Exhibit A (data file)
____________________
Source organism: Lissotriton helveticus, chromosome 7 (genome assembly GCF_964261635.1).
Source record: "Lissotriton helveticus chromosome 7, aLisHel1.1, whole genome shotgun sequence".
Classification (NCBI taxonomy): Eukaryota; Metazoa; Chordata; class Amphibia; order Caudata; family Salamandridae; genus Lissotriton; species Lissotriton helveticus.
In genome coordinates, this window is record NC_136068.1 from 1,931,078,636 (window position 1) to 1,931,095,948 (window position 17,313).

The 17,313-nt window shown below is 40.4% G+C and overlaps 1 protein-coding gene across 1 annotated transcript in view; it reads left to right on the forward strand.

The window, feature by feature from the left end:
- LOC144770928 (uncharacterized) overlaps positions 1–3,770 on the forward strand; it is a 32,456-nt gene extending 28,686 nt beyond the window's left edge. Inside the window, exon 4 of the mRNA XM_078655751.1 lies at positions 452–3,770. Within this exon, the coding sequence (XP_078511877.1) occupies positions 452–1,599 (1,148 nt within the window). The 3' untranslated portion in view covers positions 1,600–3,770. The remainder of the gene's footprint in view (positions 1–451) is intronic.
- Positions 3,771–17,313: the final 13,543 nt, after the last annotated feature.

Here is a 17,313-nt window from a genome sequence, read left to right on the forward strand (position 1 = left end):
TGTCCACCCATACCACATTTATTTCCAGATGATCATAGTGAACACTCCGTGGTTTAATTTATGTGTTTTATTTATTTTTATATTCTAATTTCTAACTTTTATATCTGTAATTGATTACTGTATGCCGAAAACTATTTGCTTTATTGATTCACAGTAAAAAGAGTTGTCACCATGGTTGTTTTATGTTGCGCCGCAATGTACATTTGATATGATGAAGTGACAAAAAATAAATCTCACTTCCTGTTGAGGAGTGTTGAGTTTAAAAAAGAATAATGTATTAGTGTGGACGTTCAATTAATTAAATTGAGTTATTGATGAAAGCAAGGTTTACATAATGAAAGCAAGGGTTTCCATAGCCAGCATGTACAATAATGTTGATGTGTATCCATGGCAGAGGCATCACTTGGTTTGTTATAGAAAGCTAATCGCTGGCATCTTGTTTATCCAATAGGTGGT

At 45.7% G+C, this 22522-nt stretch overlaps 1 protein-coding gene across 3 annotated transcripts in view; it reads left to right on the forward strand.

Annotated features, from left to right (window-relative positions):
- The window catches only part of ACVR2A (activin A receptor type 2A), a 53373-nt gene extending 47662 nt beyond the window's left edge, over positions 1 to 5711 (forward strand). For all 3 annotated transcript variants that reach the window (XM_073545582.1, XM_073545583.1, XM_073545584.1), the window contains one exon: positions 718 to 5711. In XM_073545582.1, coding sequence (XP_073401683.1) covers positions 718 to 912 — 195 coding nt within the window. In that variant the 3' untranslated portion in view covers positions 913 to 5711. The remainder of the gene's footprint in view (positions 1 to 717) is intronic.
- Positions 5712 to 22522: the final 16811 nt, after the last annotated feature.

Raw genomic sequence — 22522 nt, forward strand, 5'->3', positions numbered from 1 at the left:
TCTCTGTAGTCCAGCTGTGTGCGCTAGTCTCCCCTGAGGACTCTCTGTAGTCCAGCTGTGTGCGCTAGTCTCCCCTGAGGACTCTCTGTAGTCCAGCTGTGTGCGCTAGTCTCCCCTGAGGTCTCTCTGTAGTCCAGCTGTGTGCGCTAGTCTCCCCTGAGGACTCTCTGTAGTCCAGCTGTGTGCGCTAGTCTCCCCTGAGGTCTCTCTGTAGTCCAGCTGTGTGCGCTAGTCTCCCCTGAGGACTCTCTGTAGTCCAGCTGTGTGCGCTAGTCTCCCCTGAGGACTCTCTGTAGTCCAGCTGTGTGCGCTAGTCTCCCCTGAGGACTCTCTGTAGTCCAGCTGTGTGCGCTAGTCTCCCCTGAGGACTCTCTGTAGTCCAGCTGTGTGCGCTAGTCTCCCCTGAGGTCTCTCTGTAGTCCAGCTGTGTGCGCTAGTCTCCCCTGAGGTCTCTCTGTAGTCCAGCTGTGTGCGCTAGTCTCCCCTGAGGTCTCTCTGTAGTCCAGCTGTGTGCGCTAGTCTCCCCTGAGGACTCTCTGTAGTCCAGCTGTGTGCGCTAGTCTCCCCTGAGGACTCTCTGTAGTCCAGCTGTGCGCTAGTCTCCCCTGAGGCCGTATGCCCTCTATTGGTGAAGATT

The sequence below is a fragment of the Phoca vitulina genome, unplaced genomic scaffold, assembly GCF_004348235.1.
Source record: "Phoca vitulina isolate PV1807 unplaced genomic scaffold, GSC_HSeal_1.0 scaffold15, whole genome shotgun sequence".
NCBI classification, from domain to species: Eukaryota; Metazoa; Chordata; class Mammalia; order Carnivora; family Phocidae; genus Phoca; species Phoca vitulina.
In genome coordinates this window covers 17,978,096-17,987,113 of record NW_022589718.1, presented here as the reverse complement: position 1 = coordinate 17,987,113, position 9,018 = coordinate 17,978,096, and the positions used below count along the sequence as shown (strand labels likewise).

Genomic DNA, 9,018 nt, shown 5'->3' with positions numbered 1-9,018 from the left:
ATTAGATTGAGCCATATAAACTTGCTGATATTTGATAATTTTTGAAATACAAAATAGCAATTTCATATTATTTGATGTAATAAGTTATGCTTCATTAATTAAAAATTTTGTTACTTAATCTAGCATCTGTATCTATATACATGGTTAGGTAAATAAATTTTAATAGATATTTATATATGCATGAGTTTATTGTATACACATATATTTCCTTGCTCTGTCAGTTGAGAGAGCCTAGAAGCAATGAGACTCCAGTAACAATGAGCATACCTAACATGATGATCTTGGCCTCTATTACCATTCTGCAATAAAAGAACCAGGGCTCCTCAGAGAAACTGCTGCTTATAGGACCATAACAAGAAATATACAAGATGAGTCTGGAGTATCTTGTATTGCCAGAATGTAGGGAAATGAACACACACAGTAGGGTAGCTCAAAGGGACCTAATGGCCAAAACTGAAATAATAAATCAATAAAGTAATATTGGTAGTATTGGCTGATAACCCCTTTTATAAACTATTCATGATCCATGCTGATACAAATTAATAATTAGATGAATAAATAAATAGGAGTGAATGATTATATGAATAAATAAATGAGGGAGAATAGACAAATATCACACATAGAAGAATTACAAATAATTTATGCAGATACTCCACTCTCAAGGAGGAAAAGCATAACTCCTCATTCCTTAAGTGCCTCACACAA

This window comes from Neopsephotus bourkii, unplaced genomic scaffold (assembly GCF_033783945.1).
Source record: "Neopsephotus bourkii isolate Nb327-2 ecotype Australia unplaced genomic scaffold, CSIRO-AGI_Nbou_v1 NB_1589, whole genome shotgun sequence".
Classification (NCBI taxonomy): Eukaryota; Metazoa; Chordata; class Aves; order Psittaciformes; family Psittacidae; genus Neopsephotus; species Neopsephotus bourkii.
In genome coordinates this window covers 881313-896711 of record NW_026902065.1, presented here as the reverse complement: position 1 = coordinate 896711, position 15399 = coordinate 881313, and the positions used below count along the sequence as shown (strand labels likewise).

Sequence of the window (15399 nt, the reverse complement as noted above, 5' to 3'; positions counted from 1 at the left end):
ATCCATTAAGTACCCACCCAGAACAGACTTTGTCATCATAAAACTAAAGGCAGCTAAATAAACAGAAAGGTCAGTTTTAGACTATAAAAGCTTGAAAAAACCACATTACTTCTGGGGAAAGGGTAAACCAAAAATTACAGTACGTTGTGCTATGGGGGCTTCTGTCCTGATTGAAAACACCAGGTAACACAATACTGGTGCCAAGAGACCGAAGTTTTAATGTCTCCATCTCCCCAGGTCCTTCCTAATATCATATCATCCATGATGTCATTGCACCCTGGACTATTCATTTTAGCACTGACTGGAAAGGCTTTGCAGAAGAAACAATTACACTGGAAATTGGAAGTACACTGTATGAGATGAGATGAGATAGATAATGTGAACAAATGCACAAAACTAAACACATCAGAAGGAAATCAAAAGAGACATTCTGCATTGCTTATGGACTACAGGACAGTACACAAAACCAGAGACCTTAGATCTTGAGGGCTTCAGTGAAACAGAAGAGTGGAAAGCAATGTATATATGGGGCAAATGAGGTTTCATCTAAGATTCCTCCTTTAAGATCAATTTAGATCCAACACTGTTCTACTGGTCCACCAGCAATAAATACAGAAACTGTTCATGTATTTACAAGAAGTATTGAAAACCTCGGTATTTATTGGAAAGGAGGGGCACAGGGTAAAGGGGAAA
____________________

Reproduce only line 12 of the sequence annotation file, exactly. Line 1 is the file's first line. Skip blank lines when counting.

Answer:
Annotated features, from left to right (window-relative positions):